Page 21 - Moncrieff's Disappearing Guns
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Moncrieff’s Disappearing Guns                                                                            David Moore


            The Moncrieff carriage is one of the most ingenious inventions connected with artillery of modem times. Everybody has
            heard of the great penetrative power of rifled guns-how projectiles can nowadays be sent through many inches of solid
            iron armour, and through earth  works a dozen feet in thickness ; and day by day, as our artillery grows heavier and more
            powerful, it is becoming a matter of the utmost solicitude on the part of those entrusted with the care of our defences, our
            fortresses, and our ships, to render these qualified to withstand the terrible fire that may be brought against them. Indeed,
            as  most  people  are  aware,  for  the  last  dozen  years  a  most  desperate  battle  has  been  waging  on  the  Essex  coast
            be-tween  heavy  guns  and,  armour  plates.  The  bloodless  combats  that  have  been  fought  are,  in  fact,  too  many  to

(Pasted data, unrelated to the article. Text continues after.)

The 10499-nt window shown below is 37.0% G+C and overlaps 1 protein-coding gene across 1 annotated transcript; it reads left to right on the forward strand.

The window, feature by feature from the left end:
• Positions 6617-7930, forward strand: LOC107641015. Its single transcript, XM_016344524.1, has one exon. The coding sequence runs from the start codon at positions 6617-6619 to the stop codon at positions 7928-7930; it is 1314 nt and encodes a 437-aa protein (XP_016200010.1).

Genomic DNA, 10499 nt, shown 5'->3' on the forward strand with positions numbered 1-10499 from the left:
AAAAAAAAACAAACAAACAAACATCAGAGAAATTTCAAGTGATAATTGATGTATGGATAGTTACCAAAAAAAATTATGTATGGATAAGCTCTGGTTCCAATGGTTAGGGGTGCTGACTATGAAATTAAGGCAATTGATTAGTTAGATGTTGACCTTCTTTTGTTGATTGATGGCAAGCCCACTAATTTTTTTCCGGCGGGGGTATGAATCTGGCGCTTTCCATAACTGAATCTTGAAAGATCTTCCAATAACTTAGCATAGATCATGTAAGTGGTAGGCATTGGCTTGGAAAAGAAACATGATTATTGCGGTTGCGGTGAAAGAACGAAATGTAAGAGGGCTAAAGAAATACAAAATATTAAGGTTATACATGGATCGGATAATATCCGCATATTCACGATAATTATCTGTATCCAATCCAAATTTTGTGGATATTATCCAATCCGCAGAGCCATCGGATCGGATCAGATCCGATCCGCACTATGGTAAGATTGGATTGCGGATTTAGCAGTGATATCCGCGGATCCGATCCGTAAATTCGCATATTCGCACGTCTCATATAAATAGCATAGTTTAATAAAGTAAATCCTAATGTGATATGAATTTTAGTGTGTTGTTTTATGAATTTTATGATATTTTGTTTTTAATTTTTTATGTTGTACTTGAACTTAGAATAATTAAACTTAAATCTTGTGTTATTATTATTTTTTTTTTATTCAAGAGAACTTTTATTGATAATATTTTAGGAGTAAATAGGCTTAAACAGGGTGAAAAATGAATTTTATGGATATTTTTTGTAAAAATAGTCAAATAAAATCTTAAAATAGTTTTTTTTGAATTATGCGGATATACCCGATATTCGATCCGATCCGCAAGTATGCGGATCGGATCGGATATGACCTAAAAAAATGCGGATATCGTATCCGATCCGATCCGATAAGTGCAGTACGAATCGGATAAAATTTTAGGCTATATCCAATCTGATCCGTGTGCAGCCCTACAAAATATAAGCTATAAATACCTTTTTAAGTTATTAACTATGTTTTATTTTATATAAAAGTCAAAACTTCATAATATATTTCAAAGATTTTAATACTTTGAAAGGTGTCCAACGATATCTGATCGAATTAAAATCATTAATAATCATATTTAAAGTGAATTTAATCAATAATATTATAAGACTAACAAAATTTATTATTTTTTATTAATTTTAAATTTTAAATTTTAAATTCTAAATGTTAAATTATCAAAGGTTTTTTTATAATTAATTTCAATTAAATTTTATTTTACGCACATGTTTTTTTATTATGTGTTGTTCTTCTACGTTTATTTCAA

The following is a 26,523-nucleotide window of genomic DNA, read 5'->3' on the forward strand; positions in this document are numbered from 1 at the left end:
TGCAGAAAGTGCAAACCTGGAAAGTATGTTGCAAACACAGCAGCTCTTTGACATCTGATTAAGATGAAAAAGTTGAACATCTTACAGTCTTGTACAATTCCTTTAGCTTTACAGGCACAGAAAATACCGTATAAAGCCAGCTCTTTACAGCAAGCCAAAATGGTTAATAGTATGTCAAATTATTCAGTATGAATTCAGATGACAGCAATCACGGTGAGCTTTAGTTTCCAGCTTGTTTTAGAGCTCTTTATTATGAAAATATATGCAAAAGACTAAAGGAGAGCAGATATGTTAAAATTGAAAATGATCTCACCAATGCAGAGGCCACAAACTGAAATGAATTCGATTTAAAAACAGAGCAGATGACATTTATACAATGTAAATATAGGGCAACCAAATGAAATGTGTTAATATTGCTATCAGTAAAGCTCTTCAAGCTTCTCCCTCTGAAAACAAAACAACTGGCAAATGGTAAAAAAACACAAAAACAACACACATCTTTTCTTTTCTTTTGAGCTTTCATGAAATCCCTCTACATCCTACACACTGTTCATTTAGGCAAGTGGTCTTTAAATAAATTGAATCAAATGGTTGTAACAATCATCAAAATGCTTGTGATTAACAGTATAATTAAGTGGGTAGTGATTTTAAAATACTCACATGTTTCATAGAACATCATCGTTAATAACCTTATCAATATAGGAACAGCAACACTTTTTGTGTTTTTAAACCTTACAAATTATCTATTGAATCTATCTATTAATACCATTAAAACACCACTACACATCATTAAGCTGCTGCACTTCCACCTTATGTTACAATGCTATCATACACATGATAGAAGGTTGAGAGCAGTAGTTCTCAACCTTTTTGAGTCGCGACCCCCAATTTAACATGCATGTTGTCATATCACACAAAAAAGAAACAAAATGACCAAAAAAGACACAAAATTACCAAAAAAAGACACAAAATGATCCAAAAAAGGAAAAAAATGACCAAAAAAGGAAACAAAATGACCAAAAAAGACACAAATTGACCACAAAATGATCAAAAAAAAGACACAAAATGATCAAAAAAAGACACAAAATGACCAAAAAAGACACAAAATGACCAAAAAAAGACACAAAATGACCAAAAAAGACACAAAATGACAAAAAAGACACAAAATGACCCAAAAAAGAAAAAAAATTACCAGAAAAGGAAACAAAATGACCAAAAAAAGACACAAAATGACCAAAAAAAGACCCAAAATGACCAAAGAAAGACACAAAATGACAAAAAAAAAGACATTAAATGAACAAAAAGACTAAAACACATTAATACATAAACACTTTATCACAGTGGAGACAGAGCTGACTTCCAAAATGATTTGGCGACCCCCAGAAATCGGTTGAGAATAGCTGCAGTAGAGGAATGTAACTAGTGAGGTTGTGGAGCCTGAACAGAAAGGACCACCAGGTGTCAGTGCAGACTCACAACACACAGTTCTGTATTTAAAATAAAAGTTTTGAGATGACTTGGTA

mention, and we must be content to say that sometimes the victory has rested with the one and sometimes with the
            other.  When  the  War  Department  brought  forward  a  bigger  gun,  the  Admiralty  defended  itself  against  an  iron-plated
            target of greater thickness ; and so they have gone on, bringing heavier guns and stouter targets into the field, until at last
            we have come to use weapons which throw shot three to the ton, and iron plates for our fortresses and ships a dozen
            and  eighteen  inches  in  thickness.  Recently,  however,  our  defences  have  found  a  firm  ally  in  the  person  of  Major
            Moncrieff,  who  has  shown  us  a  plan  of  defending  a  town  or  establishing  a  battery  without  having  recourse  at  all  to